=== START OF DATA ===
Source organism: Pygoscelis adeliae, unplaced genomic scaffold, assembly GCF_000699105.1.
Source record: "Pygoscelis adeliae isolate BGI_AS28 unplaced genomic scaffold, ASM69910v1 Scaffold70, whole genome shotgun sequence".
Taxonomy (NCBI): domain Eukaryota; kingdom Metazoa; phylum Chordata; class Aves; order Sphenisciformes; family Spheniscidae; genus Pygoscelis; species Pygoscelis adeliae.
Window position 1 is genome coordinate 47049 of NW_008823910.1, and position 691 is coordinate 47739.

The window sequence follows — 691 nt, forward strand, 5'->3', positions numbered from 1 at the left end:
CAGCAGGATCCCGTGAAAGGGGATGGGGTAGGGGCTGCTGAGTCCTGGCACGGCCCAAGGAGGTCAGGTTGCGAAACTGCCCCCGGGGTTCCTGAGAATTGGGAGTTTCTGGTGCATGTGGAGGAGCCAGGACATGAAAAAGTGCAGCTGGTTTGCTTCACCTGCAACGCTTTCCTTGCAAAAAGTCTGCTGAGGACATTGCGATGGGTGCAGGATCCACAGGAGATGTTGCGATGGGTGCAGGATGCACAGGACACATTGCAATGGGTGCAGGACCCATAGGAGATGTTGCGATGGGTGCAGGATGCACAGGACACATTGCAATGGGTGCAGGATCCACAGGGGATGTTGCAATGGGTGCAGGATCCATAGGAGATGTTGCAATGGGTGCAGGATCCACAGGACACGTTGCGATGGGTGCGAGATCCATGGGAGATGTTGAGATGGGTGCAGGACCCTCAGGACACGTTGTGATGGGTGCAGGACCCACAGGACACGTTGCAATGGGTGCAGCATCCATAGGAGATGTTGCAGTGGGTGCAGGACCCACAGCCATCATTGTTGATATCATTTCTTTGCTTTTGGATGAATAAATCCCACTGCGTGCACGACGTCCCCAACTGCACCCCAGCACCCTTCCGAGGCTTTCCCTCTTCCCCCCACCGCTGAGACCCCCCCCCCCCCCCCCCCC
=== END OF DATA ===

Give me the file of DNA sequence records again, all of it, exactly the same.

Source organism: Pygoscelis adeliae, unplaced genomic scaffold, assembly GCF_000699105.1.
Source record: "Pygoscelis adeliae isolate BGI_AS28 unplaced genomic scaffold, ASM69910v1 Scaffold70, whole genome shotgun sequence".
Taxonomy (NCBI): domain Eukaryota; kingdom Metazoa; phylum Chordata; class Aves; order Sphenisciformes; family Spheniscidae; genus Pygoscelis; species Pygoscelis adeliae.
Window position 1 is genome coordinate 47049 of NW_008823910.1, and position 691 is coordinate 47739.

The window sequence follows — 691 nt, forward strand, 5'->3', positions numbered from 1 at the left end:
CAGCAGGATCCCGTGAAAGGGGATGGGGTAGGGGCTGCTGAGTCCTGGCACGGCCCAAGGAGGTCAGGTTGCGAAACTGCCCCCGGGGTTCCTGAGAATTGGGAGTTTCTGGTGCATGTGGAGGAGCCAGGACATGAAAAAGTGCAGCTGGTTTGCTTCACCTGCAACGCTTTCCTTGCAAAAAGTCTGCTGAGGACATTGCGATGGGTGCAGGATCCACAGGAGATGTTGCGATGGGTGCAGGATGCACAGGACACATTGCAATGGGTGCAGGACCCATAGGAGATGTTGCGATGGGTGCAGGATGCACAGGACACATTGCAATGGGTGCAGGATCCACAGGGGATGTTGCAATGGGTGCAGGATCCATAGGAGATGTTGCAATGGGTGCAGGATCCACAGGACACGTTGCGATGGGTGCGAGATCCATGGGAGATGTTGAGATGGGTGCAGGACCCTCAGGACACGTTGTGATGGGTGCAGGACCCACAGGACACGTTGCAATGGGTGCAGCATCCATAGGAGATGTTGCAGTGGGTGCAGGACCCACAGCCATCATTGTTGATATCATTTCTTTGCTTTTGGATGAATAAATCCCACTGCGTGCACGACGTCCCCAACTGCACCCCAGCACCCTTCCGAGGCTTTCCCTCTTCCCCCCACCGCTGAGACCCCCCCCCCCCCCCCCCCC